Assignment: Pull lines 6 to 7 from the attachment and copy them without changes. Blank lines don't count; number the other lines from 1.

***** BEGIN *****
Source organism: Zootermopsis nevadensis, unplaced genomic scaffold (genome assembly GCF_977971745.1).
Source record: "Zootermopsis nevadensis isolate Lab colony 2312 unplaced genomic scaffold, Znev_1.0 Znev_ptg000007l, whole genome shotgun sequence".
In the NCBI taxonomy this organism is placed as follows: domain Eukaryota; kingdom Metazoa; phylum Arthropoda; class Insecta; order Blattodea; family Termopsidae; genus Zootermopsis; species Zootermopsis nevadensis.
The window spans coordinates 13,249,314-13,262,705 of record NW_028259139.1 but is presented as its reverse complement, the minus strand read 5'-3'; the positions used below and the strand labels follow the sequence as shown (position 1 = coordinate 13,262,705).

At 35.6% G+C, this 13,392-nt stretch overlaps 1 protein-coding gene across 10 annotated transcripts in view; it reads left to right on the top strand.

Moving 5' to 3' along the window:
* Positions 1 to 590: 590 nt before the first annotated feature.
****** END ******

Moving 5' to 3' along the window:
* Positions 1 to 590: 590 nt before the first annotated feature.